The annual Union of BC Municipalities conference wrapped up on September 26. This event sees delegates from every local government in the province come together to learn and discuss issues important to our communities.
Not only do they work with each other throughout the conference, but they also work with those of us in provincial government, and so I was also in attendance this year.
To be sure, the relationship between local and provincial governments is an important one. It is defined in the country’s constitution as well as day-to-day practice. When disagreements between the two arise, staying professional and respectful ensures the sustainability of that relationship.
For the first time in my experience, I saw the Liberal government break with their practice of collaboration and antagonize municipalities at this event.
The big issues: ferry fares, employee compensation and giving provincial tax money to a town with no people.
First, a recent report commissioned by the UBCM found that the Liberal government’s continuous increase in coastal ferry fares has had negative impacts on BC’s economy. Namely, due to skyrocketing fares between 2003 and 2013, BC Ferries lost out on a 19 per cent growth in passenger volume, which would have added $2.3 billion to the provincial GDP, and $609 million to federal, provincial and local government tax revenues.
The Liberals’ response was not to say, “That’s more than we thought based on our research. We will look into this.” Rather, the minister responsible, Todd Stone, said the report was “unsubstantiated and sensational,” and called the UBCM “irresponsible.” Not collaborative words coming from a Minister of the Crown.
Then, the Liberals released their own report on municipal employee compensation. You would think that they would work with the UBCM on such an issue that directly impacts them and the way in which they can spend your tax dollars. But they didn’t.
Rather, Christy Clark stood in front of assembled delegates and chastised them for their compensation levels decided in collective bargaining processes.
Moreover, not all municipalities have the same wages for staff. Vancouver’s Chief Administrative Office has a higher pay than Nelson’s and way more responsibilities too. Lumping all local governments, big and small, into the same situation is what I would call irresponsible.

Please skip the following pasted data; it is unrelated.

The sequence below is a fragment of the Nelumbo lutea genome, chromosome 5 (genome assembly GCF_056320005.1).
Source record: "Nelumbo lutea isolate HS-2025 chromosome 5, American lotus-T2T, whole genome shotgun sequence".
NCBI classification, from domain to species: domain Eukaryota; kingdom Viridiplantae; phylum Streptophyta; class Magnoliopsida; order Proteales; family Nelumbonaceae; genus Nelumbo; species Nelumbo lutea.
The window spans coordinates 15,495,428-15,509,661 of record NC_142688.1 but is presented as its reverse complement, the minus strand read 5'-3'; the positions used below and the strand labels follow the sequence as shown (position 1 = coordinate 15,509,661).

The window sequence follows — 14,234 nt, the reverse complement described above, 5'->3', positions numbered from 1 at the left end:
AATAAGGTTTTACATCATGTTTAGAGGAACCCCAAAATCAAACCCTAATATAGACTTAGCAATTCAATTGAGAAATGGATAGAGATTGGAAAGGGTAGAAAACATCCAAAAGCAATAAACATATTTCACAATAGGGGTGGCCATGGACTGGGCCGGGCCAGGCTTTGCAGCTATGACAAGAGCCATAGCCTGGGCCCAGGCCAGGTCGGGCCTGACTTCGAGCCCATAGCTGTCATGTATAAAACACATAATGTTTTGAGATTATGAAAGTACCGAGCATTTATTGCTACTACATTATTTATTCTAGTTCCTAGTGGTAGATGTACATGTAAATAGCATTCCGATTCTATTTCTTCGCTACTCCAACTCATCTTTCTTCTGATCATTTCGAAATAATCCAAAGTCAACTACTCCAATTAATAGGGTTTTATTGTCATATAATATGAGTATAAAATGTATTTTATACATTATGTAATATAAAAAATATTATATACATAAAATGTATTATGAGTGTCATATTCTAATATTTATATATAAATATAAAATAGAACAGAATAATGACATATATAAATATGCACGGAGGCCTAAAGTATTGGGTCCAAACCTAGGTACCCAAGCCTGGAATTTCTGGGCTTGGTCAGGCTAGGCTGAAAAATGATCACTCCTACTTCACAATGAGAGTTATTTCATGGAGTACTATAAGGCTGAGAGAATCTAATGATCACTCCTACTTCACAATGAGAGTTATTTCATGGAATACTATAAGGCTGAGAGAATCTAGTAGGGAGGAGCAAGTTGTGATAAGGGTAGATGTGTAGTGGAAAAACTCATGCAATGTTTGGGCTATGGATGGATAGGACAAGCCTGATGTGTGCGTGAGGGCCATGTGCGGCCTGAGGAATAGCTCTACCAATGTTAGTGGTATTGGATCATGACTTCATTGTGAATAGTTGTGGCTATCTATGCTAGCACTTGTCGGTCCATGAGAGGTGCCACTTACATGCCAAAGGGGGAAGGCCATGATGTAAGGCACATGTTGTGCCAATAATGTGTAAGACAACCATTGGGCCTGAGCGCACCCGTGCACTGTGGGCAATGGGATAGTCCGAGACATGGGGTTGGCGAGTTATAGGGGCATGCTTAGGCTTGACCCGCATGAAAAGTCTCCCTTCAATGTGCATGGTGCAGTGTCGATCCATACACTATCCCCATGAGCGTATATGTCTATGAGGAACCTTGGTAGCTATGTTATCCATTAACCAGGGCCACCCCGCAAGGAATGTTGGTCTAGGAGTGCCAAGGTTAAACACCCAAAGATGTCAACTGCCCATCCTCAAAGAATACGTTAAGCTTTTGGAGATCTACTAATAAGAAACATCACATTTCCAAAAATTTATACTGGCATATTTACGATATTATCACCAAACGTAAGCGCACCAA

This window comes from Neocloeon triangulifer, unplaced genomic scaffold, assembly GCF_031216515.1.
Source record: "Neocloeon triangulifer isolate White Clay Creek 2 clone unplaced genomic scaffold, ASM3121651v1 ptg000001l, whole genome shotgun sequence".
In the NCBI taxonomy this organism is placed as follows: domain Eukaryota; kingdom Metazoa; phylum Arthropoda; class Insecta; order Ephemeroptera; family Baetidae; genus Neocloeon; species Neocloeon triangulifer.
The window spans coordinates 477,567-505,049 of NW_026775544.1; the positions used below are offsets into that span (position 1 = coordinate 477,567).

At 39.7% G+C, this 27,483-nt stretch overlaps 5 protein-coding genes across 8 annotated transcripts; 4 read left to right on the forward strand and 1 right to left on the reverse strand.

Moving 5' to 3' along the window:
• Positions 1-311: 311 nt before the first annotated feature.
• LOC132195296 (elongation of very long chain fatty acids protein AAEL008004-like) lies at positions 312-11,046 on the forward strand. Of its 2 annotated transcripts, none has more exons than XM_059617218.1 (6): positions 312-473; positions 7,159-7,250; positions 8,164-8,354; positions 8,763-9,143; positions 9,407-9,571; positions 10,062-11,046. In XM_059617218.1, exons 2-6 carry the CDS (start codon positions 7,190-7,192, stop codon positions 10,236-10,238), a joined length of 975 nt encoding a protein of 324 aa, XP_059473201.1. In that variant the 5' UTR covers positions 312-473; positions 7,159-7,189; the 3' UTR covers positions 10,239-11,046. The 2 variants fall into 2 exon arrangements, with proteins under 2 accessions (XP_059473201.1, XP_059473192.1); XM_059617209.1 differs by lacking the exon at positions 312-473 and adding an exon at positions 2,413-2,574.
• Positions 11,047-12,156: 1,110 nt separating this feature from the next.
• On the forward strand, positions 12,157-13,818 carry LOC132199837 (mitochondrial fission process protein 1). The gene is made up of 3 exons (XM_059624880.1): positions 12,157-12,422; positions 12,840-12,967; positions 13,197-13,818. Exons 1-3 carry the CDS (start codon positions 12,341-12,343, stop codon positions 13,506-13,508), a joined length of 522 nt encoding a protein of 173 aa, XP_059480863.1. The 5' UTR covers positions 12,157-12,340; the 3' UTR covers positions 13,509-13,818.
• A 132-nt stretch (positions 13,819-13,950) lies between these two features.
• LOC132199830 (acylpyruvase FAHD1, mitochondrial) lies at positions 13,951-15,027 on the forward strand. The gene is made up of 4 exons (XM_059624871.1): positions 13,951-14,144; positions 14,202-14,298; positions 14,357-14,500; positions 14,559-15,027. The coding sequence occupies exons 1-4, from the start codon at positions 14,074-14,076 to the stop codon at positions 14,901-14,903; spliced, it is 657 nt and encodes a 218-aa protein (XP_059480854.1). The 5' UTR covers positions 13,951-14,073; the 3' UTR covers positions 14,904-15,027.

Interestingly, while Christy Clark points fingers at local governments for how they spend tax money, she is giving over $1 million of your taxes to the fake town of Jumbo over the next five years.
No one lives there, so Jumbo’s mayor and council provide no services to people. They just pass building permits and zoning that the region doesn’t want. The UBCM saw through Clark’s doublespeak as they voted to oppose the funding of fake towns like Jumbo.
I think our provincial government can do better than what we saw at this year’s UBCM. You might ask, “OK, what would the NDP do?” (sometimes, when I do my job as an opposition member of our government by holding them to account, I get asked that). Fair question, and the answers can be found in our 2013 election platform.
However, on a day-to-day basis with three years until the next election, the more important question is what will the Liberals do?
Will they govern with democratic ethics and for the benefit of all British Columbians, or will they seek out ways to benefit their friends and corporate donors, and antagonize anyone who challenges their decisions? I hope for the former, but experience says it will be the latter. We can do better than that in our province.
—Michelle Mungall is the MLA for Nelson-Creston. Her column appears monthly.